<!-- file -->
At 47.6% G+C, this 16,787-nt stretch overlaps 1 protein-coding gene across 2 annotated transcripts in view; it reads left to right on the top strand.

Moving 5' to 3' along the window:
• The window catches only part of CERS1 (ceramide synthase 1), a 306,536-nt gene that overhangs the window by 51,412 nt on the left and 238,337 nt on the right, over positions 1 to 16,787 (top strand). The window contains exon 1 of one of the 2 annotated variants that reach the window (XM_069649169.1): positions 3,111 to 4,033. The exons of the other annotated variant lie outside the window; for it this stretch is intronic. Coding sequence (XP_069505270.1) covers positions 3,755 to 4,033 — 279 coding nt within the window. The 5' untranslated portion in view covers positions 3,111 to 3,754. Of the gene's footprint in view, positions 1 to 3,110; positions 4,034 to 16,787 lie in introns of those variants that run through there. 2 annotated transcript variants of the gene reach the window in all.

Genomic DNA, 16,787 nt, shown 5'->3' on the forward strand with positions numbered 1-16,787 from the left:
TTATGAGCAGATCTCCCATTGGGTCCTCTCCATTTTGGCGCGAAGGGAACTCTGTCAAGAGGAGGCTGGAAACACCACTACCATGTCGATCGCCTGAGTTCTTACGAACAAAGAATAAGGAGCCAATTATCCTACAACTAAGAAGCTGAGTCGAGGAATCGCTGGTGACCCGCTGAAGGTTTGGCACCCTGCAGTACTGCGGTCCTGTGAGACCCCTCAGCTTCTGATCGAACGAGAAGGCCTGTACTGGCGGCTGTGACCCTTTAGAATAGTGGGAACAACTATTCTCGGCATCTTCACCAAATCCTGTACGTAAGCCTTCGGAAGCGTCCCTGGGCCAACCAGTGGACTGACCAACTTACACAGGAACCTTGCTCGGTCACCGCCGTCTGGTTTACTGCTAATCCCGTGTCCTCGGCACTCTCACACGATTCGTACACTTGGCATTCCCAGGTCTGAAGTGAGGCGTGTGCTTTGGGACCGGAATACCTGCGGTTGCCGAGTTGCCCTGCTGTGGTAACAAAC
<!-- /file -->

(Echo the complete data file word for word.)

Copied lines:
At 47.6% G+C, this 16,787-nt stretch overlaps 1 protein-coding gene across 2 annotated transcripts in view; it reads left to right on the top strand.

Moving 5' to 3' along the window:
• The window catches only part of CERS1 (ceramide synthase 1), a 306,536-nt gene that overhangs the window by 51,412 nt on the left and 238,337 nt on the right, over positions 1 to 16,787 (top strand). The window contains exon 1 of one of the 2 annotated variants that reach the window (XM_069649169.1): positions 3,111 to 4,033. The exons of the other annotated variant lie outside the window; for it this stretch is intronic. Coding sequence (XP_069505270.1) covers positions 3,755 to 4,033 — 279 coding nt within the window. The 5' untranslated portion in view covers positions 3,111 to 3,754. Of the gene's footprint in view, positions 1 to 3,110; positions 4,034 to 16,787 lie in introns of those variants that run through there. 2 annotated transcript variants of the gene reach the window in all.

Genomic DNA, 16,787 nt, shown 5'->3' on the forward strand with positions numbered 1-16,787 from the left:
TTATGAGCAGATCTCCCATTGGGTCCTCTCCATTTTGGCGCGAAGGGAACTCTGTCAAGAGGAGGCTGGAAACACCACTACCATGTCGATCGCCTGAGTTCTTACGAACAAAGAATAAGGAGCCAATTATCCTACAACTAAGAAGCTGAGTCGAGGAATCGCTGGTGACCCGCTGAAGGTTTGGCACCCTGCAGTACTGCGGTCCTGTGAGACCCCTCAGCTTCTGATCGAACGAGAAGGCCTGTACTGGCGGCTGTGACCCTTTAGAATAGTGGGAACAACTATTCTCGGCATCTTCACCAAATCCTGTACGTAAGCCTTCGGAAGCGTCCCTGGGCCAACCAGTGGACTGACCAACTTACACAGGAACCTTGCTCGGTCACCGCCGTCTGGTTTACTGCTAATCCCGTGTCCTCGGCACTCTCACACGATTCGTACACTTGGCATTCCCAGGTCTGAAGTGAGGCGTGTGCTTTGGGACCGGAATACCTGCGGTTGCCGAGTTGCCCTGCTGTGGTAACAAAC